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Munich Airport today reported that it handled an all-time high of 46.3 million passengers (+3.8%) and made a net profit of €150 million in 2018.

Kerkloh copy

Operating company FMG’s EBITDA also surged to a record €535 million while cash flow from operations was up €80 million to €465 million.

With equity of over €2.2 billion, the equity ratio, at 41.3%, exceeded 40% for the first time.

Dr Michael Kerkloh, president and CEO of Munich Airport, said: “By making substantial investments in our infrastructure, we are ensuring that Munich Airport – despite rising passenger numbers – will be able to offer the travellers of tomorrow the same impressive service standards and pleasant airport experience.

“In that regard, the most important project now underway is without doubt the extension and modernisation of Terminal 1.”

Munchen niced

Work has begun on the first preparatory measures for €455 million major project at the heart of Munich Airport. On completion, the planned new pier will be linked to the existing A and B modules and will extend more than 320 metres into the western apron.

It will have docking space for up to 12 aircraft and is scheduled to go into operation in 2023. 

And Terminal 1 is not the only construction site at Munich Airport, as a total of 14 expansion projects are currently at various stages of completion on the airport campus.

They range from new parking facilities to the extension of the S-Bahn rail tunnel for the future rail link to Erding and various road projects.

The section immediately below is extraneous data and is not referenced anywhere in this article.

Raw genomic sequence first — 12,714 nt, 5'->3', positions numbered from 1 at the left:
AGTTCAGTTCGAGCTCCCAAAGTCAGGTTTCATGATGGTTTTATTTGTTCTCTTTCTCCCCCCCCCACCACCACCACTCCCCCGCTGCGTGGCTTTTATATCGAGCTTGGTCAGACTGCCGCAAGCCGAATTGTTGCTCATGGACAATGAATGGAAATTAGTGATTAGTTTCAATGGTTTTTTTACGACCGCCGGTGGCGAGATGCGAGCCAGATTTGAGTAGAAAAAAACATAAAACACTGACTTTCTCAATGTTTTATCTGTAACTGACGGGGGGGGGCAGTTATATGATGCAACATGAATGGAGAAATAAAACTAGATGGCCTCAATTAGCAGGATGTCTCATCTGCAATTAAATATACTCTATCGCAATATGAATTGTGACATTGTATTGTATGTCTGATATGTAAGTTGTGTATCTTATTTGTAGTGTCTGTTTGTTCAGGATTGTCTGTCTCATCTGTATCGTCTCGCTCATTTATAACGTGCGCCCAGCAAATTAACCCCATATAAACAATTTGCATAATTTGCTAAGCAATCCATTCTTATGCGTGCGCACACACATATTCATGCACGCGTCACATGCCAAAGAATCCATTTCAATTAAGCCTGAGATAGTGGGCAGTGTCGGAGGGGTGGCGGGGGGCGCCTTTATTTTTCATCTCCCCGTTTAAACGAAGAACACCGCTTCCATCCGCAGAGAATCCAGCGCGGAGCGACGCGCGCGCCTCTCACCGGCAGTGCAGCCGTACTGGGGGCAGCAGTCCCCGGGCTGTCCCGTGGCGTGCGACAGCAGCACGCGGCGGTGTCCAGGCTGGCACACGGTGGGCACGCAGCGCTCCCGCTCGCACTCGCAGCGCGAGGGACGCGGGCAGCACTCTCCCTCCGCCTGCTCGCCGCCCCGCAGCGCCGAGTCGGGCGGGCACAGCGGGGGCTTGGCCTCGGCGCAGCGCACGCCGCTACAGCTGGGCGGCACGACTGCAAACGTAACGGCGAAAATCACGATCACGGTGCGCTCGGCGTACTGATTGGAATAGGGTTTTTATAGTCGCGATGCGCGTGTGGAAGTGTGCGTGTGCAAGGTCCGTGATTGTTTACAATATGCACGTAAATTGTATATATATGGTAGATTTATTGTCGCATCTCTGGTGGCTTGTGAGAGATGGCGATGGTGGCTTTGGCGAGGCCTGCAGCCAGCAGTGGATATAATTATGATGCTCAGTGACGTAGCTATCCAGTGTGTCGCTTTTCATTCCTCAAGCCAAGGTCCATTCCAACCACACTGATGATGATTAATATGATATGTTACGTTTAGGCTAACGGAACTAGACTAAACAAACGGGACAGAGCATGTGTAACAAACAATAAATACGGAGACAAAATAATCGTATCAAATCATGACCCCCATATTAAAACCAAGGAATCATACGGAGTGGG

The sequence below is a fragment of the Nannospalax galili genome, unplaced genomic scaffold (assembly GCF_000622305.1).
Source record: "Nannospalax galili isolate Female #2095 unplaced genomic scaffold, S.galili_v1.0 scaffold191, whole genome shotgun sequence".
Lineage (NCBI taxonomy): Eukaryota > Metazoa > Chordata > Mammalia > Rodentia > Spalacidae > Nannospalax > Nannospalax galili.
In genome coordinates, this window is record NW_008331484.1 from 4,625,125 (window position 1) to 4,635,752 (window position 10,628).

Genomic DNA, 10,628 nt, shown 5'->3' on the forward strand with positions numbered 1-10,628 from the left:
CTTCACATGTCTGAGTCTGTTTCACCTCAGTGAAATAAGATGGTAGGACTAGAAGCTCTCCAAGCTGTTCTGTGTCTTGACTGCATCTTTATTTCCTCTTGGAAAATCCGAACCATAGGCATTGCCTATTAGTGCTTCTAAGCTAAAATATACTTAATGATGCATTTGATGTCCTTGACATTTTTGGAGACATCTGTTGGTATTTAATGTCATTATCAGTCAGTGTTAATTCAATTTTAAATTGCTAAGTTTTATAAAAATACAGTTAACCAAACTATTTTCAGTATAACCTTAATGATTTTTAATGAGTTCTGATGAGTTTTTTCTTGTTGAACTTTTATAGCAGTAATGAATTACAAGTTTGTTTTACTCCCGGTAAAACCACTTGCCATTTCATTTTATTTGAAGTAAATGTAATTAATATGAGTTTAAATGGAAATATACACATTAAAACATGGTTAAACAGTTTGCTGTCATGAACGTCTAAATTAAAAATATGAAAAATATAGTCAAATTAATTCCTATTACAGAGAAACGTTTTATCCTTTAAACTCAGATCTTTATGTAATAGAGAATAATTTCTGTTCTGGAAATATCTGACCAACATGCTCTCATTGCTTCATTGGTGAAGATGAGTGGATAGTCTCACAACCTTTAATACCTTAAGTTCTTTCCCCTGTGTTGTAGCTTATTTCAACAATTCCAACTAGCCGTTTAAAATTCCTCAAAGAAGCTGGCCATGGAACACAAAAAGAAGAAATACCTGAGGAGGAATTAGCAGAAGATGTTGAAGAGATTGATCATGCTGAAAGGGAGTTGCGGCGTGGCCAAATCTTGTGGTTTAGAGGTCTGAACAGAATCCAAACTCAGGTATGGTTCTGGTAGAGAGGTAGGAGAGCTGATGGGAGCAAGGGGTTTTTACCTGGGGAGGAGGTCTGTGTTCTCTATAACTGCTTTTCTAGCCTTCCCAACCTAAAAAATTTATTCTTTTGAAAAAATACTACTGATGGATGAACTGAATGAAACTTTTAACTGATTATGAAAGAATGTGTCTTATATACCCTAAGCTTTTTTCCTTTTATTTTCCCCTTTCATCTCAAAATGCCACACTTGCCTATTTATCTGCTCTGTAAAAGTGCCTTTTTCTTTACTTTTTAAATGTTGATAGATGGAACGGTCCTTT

Munchen pax

According to the airport, the biggest factor behind the dynamic traffic trend at Munich Airport in 2018 was the increase in passenger numbers on international routes.

The main growth driver was the intercontinental segment, which experienced a 7% increase, thanks in large part to Lufthansa’s decision to station five Airbus A380 aircraft in Munich.

Also contributing to the renewal of the long-haul fleet in Munich was the Airbus A350. By July of this year, Lufthansa will have 15 of these fuel-saving and extremely quiet widebody jets stationed in Munich.

The strong demand in the intercontinental segment, says FMG, contributed to yet another increase in the average aircraft load factor at the Bavarian hub: With an average of 77.5% of all seats filled on arriving and departing flights, the airport achieved the highest quota in its history.

The robust traffic trend showed no sign of slowing down through the first two-and-a-half months of the current operating year, with the number of take-offs and landings around 3% higher year-on-year, and passenger numbers up by a very healthy 4%.

“Looking ahead, however, we must note that the projected increases in demand at Munich Airport over the coming decade can be met only with a corresponding expansion in supply,” noted Kerkloh.

“The moratorium on the construction of the third runway has capped our growth opportunities for the time being.

“Against that backdrop, our main task in the coming years will be to maintain the range and quality of services at our airport under the conditions imposed by an increasingly challenging capacity crunch.

“The key will be to enhance the hub function and in particular to further reinforce Munich Airport’s role as a gateway to intercontinental travel.”


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